Discharge summaries


The patient’s in-hospital chart,

I’ll finish right now, if I’m smart

The time I can ration

To complete the dictation,

To describe the finish and start.

Synopsis:  I’m a family practitioner from Sioux City, Iowa.  In May 2010, I left my position of 23 years, and honoring my non-compete clause, traveled for a year doing locum tenens work.  In June of 2011 I joined up with the Community Health Center, which provides care for the underserved.  I’m now working part-time, which, for a doctor, means 48 hours a week.

Completion of a hospital medical record demands a discharge summary.  Nobody ever showed us what a good discharge summary looked like in med school.  We learned from examples, mostly bad.

Med student discharge summaries didn’t count.  In residency I went for thorough at the expense of brevity.  I regurgitated the history and physical, admitting lab and x-ray results, admitting diagnosis, hospital course, and discharge planning in excruciating and unnecessary detail, going through the layers of paper chart day by day. Sometimes the discharge summary went to three pages, single spaced. 

In the Indian Health Service I had to cut back on my words.  However intelligent and hardworking a transcriptionist might be, lack of training in medical terminology made for a lot of errors to correct to finish the product.  Just as well; when I took to typing out my own discharge summaries I pared down the turgid phraseology and left out a lot of irrelevant numbers.  The documents became more useful.

Medical chart completion ranked low on my priorities for most of the time I spent in private practice.  I found motivation only in the periodic letters I got from Medical Records telling me I’d be suspended from the staff if I didn’t finish my charts.

Through my career the grace period, from the day of discharge to the date of suspension, has shrunk from a year in the 70’s to six months in the 80’s, and has now remained at a well-enforced 90 days for the last 15 years. 

But the pace of medicine keeps accelerating.  We strive to follow the patient less than a week after discharge, and the follow-up doc usually didn’t see the patient in the hospital.  The discharge summary becomes less of a formality and more of a necessary and useful document.  I usually dictate the summary at the time of discharge, standing in the hallway.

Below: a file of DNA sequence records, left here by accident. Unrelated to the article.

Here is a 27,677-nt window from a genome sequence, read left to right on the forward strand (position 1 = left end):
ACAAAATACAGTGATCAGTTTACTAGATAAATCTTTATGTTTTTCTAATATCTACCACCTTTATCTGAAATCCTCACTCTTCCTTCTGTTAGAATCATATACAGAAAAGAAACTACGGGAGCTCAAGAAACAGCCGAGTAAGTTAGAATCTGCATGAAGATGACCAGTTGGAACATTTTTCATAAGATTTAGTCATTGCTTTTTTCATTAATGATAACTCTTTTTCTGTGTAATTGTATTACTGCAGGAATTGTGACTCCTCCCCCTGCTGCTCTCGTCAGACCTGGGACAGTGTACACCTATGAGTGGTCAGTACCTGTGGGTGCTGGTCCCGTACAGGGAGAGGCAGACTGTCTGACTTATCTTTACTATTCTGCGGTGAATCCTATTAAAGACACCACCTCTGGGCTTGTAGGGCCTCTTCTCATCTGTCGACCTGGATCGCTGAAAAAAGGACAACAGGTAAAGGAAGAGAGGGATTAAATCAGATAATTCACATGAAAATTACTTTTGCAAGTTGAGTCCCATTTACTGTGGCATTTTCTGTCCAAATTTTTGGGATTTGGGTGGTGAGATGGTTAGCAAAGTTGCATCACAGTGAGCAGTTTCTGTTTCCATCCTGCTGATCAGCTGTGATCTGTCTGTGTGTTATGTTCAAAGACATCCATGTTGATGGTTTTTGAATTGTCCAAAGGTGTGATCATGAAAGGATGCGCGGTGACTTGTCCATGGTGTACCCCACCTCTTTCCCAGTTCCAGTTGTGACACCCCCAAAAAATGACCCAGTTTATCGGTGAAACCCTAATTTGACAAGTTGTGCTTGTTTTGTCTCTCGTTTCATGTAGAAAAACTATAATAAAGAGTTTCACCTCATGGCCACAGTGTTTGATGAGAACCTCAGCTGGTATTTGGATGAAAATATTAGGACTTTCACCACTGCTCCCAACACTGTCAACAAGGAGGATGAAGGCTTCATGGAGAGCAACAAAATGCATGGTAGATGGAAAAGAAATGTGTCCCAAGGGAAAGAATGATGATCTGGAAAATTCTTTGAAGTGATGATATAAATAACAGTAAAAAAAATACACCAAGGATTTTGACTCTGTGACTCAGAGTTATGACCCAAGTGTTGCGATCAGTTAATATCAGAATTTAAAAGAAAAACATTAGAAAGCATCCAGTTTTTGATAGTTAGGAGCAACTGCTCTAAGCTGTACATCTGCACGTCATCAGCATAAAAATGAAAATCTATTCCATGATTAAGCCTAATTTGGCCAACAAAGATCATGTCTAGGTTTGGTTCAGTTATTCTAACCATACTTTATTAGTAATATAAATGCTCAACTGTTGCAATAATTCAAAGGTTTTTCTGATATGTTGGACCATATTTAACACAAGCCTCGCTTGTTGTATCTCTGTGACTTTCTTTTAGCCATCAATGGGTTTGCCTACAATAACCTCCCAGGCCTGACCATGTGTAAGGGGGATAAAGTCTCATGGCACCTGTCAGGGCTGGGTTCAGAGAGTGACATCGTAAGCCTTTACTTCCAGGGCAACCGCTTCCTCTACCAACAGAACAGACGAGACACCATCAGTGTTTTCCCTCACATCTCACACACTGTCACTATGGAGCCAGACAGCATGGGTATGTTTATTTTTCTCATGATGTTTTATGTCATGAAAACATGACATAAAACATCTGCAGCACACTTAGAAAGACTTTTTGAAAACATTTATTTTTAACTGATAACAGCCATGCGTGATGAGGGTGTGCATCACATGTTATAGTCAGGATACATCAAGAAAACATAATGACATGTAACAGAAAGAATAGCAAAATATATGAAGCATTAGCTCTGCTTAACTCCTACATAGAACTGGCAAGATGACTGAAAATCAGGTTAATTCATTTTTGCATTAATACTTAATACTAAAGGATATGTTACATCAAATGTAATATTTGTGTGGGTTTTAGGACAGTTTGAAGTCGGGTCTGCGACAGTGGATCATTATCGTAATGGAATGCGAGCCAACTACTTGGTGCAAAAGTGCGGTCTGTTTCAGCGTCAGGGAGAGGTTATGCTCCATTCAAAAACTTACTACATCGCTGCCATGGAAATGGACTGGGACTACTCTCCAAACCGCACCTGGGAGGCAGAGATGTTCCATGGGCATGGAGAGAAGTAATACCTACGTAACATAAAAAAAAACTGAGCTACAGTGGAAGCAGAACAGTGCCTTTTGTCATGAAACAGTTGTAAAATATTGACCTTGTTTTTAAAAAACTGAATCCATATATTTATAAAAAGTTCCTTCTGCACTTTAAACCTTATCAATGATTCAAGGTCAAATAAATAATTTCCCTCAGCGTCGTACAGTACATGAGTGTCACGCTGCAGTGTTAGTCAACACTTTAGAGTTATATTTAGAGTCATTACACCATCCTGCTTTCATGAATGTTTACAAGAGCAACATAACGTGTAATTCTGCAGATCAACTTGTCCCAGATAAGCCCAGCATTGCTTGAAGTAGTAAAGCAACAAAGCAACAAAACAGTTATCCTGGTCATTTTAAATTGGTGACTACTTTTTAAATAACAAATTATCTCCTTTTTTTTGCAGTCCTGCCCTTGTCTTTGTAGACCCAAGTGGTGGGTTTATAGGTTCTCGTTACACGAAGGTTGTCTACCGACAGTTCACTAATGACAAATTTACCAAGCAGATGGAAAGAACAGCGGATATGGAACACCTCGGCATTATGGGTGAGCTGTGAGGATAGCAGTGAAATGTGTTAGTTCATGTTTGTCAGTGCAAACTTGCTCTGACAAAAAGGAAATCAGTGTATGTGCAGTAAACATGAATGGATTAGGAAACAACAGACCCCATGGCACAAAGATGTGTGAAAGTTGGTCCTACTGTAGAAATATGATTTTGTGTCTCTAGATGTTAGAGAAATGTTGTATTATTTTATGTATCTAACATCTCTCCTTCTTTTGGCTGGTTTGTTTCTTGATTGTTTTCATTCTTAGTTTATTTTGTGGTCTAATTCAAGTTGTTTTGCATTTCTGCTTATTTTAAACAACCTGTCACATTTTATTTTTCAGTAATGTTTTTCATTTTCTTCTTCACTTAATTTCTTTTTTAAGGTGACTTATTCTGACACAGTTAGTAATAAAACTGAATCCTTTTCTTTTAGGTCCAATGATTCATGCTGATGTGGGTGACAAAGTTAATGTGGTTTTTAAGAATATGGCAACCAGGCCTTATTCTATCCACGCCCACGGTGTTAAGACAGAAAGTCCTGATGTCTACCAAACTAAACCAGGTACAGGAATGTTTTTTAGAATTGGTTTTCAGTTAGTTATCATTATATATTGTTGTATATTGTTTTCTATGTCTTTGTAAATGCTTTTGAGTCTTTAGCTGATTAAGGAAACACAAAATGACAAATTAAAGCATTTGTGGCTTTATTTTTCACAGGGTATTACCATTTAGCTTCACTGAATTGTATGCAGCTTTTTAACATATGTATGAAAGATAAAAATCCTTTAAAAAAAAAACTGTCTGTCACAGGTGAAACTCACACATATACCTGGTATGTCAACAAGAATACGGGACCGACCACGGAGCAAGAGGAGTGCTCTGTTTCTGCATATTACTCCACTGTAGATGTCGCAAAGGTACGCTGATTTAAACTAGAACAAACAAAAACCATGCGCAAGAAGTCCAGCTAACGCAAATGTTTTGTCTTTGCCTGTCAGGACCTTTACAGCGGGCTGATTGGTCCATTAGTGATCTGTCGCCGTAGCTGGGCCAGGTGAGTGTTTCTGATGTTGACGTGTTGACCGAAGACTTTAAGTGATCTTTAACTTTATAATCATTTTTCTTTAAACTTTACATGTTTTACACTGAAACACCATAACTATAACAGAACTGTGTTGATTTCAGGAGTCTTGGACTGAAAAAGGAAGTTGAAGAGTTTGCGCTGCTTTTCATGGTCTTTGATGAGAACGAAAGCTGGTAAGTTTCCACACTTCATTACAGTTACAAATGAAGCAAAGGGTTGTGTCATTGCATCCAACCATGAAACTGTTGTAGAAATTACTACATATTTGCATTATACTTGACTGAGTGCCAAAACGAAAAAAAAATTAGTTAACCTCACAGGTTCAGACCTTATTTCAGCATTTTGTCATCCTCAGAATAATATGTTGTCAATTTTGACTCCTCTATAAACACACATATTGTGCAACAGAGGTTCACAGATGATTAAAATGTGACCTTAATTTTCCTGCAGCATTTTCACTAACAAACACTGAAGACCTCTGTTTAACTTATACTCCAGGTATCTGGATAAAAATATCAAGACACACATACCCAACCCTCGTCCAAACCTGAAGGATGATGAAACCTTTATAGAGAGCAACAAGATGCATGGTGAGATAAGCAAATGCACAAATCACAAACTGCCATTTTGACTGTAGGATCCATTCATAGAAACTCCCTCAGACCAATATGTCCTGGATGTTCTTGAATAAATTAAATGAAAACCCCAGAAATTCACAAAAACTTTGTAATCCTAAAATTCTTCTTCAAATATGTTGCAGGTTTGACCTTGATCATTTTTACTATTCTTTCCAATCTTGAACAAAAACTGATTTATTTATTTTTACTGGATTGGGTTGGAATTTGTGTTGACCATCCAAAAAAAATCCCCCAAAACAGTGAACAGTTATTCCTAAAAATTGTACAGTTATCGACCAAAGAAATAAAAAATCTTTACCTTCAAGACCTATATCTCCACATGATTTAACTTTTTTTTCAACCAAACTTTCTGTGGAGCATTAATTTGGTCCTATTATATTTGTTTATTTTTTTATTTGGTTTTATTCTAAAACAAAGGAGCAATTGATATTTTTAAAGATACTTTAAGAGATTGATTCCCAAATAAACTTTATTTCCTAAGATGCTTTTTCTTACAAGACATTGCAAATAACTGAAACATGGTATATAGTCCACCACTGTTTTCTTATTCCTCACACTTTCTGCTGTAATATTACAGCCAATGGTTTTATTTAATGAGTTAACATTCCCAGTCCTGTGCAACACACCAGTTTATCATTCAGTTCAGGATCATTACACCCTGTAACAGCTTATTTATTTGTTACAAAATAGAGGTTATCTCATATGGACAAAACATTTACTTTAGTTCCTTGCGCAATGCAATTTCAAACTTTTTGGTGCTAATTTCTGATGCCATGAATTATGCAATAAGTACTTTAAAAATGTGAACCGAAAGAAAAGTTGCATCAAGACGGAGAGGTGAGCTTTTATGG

My format has changed.  A line or two for the story of why the patient came to the hospital, a paragraph each for relevant past medical/personal/family/social history and abnormal physical findings.  A paragraph for lab and x-ray, followed by a paragraph for hospital course, discharge medications plans, and final diagnosis. 

Even at that, a long, a complicated hospitalization (one recently lasted 29 days)can give rise to a two-page discharge summary, but most take a page or less.

In that short space, the necessary confines for a useful document, I can give the facts but not the meaning.  I don’t get to use phrases like self-defeating behavior or inadequate reality testing or stinkin’ thinkin’ or self-imposed social isolation.  If I dictate patient refused counseling, I don’t get to go into the nitty-gritty of why.

The hardest discharge summaries end with “The patient continued to deteriorate and died on…”  Such a stock phrase gives a hollow echo of the drama and irony playing out the final act on the hospital stage, but such phrases I use on a regular basis.  And every time, I can’t help but pause.  The patient gets a moment of silence from me, whether I intend to or not. 

The transcriptionist, I am sure, hears in my voice how my world diminishes with every patient’s death.

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One Response to “Discharge summaries”

  1. Charlie Miles Says:

    I continue to learn so much from you! Thanks for renewing your blog! I am struggling to not “continue to deteriorate” and you encourage me. Blessings Dr. Steve!

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